Speaking Out in a Time of Repression
By Betsy Konefal
I wish I could have been there to watch the performance of Fidelina Tux Chub, a young and seemingly fearless contestant for indigenous queen— reina indígena—in the highland Guatemalan town of Carchá in June 1978. She had entered the auditorium walking solemnly toward the stage, not dancing the son as required. And then explained why.
A crowd of mostly Q’eqchi’-Mayas had gathered in the municipal auditorium that evening, an enthusiastic audience. Carchá’s reina indígena pageant resembled contests all over the highlands in the 1970s, and was quite distinct from the ubiquitous beauty pageants for ladina (non-Indian) queens in these same communities. Racially separate indigenous pageants unfolded alongside annual ladina beauty contests. Festive and popular, reina indígena pageants focused on indigenous community identity and traditions rather than Western definitions of beauty, with young Maya contestants displaying local understandings of “authenticity” and Maya difference through their clothing, actions and words. Winners could go on to regional pageants, or even the national competition for Rabin Ahau (now spelled Rabin Ajaw), where a young Maya woman representing Guatemalan indigeneity was crowned each year as part of the national Folklore Festival, again wholly separate from the Miss Guatemala beauty pageant.
The indigenous queen pageants, held in a similar fashion today, followed a standard format: the indigenous queen contestants, dressed in the most traditional clothing they could acquire, would be asked to approach the stage dancing the traditional Maya son, often carrying a basket loaded with local delicacies. When the contestant had to address the audience, she would try to speak eloquently in both her indigenous language and in Spanish, using flowery imagery to celebrate the Maya past, and often calling for respect and an end to discrimination in the Maya present. In a few places, spectators could vote for their favorite contestants. In most settings—including Carchá—juries of prominent ladino community leaders or folklorists would determine which young woman that year best represented local Maya “authenticity.”
The timing and location of the Carchá contest in 1978 help explain what Fidelina had to say. The town is located in the department of Alta Verapaz, the land of “true peace” that just days before had been the site of one of the Guatemalan army’s first large-scale massacres of Maya civilians, in the community of Panzós. In that politically charged context, the massacre shaped the pageant for indigenous queen. Fidelina's attitude helps us understand the hopes and horrors of a political moment and movement that would soon be silenced by genocide.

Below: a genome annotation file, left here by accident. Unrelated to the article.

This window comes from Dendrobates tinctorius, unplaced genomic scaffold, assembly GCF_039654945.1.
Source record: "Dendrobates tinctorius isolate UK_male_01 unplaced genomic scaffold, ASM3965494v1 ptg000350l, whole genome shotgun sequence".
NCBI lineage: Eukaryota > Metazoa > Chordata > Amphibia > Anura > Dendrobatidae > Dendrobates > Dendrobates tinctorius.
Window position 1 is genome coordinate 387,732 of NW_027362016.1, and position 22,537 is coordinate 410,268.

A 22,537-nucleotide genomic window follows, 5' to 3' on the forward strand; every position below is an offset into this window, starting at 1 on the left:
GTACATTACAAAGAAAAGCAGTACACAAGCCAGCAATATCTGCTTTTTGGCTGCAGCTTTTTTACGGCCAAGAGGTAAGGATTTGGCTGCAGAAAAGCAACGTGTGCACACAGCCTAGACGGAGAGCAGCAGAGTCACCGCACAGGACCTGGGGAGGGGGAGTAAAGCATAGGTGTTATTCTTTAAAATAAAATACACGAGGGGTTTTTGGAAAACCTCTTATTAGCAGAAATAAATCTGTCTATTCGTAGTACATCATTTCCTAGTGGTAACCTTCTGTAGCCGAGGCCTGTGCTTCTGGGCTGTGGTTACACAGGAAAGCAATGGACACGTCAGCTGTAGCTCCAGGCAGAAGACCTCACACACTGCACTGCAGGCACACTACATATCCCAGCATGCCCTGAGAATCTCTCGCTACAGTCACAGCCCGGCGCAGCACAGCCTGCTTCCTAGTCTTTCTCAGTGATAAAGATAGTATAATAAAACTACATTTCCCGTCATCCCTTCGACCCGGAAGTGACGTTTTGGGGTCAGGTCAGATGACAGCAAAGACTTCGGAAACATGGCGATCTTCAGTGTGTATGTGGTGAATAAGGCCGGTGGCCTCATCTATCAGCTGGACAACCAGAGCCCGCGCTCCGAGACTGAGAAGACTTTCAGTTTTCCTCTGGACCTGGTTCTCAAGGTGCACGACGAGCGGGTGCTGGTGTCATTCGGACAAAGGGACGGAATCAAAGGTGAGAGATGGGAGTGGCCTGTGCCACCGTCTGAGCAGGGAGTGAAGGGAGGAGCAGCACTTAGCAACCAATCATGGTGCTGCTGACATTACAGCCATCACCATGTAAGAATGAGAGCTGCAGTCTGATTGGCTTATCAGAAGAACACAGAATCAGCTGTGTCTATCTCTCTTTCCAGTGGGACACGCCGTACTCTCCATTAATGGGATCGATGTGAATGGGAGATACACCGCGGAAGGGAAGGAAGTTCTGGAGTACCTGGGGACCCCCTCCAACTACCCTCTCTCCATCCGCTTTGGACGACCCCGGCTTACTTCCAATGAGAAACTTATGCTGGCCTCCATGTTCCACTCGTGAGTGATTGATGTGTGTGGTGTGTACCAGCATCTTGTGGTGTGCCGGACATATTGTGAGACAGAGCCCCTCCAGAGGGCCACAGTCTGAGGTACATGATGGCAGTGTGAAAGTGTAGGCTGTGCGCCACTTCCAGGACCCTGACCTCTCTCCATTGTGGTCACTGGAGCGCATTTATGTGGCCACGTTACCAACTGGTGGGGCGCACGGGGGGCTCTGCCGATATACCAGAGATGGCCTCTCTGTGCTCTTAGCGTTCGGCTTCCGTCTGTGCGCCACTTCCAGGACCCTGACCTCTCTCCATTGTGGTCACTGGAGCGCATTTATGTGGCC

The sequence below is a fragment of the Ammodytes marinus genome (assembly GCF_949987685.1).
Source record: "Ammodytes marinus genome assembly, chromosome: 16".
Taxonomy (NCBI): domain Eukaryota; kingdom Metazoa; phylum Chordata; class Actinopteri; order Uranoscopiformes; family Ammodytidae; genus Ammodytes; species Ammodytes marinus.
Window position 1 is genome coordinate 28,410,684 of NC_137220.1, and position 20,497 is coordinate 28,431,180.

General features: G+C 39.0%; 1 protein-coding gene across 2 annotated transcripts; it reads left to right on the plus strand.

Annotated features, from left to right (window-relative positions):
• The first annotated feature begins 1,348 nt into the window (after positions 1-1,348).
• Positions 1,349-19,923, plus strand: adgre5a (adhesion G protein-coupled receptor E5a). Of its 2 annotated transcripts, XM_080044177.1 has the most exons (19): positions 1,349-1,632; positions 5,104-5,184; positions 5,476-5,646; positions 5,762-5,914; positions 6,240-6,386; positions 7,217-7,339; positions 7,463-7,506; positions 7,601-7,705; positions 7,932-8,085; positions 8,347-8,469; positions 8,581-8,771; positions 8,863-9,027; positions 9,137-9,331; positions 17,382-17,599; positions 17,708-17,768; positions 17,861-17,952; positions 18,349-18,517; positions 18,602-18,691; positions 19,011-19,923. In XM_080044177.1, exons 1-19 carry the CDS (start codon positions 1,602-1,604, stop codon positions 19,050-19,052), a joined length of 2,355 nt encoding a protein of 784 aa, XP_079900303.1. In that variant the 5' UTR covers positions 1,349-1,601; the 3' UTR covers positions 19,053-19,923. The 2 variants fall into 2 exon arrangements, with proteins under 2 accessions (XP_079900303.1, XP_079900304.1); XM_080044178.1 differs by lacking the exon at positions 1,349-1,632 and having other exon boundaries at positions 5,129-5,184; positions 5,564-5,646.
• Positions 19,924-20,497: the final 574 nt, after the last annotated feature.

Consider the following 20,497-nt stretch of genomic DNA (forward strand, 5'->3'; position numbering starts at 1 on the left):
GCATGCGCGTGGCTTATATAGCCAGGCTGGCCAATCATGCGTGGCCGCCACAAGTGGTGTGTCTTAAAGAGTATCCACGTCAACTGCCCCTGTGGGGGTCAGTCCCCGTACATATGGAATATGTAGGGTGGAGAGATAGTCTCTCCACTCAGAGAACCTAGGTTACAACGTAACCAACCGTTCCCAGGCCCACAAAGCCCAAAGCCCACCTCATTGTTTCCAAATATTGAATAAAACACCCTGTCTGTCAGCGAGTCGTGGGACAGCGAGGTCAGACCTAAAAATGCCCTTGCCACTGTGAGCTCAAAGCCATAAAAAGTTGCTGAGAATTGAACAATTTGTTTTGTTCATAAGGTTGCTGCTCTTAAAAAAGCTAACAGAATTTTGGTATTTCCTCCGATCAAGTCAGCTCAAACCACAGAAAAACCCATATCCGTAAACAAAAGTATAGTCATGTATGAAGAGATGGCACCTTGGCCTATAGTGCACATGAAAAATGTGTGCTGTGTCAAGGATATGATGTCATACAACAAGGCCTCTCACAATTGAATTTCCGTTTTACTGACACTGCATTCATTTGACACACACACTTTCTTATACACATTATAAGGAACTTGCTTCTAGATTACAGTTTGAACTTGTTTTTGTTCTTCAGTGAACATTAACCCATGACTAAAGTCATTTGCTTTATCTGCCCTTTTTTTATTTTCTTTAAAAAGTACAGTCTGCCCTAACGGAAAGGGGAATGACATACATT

Panzós, Alta Verapaz, May 29, 1978
Panzós, a lowland community about eighty miles east of Carchá, was home to Q’eqchi’ Mayas long engaged in struggles with wealthy ladino landowners. The May 1978 massacre stands out historically not because it was unique (many, many massacres would follow in the next several years) but because of the tremendous outcry the episode engendered against army atrocities and the targeting of Mayas.
The facts of the case are well documented: on behalf of area landowners, the mayor of Panzós summoned army troops to the community in late May 1978 amid rising tensions with area Q’eqchi’ campesinos. At the same time, the mayor’s office reportedly called in campesino leaders to discuss their concerns. Hundreds of Q’eqchi’s—men, women and children—arrived in the central plaza, while soldiers took up positions around the plaza and on rooftops. It’s unclear what exactly sparked the violence, but we do know that soldiers opened fire onto a plaza filled with families carrying only work machetes. Forensic anthropologists recovered the bodies of 35 victims of the massacre from a clandestine grave in 1997. At the time of the killings, it was believed that soldiers had massacred even more Q’eqchi’s in the plaza and pursued survivors into the surrounding hills and river.
Coverage of the Panzós massacre galvanized mass public protest. It was also a pivotal moment for Maya opposition movements, as Panzós proved to many that the military state was targeting not just guerrilla insurgents, but the pueblo maya more broadly. Counterinsurgency thinking that equated “Maya” and “subversive” paved the way for the genocide to come.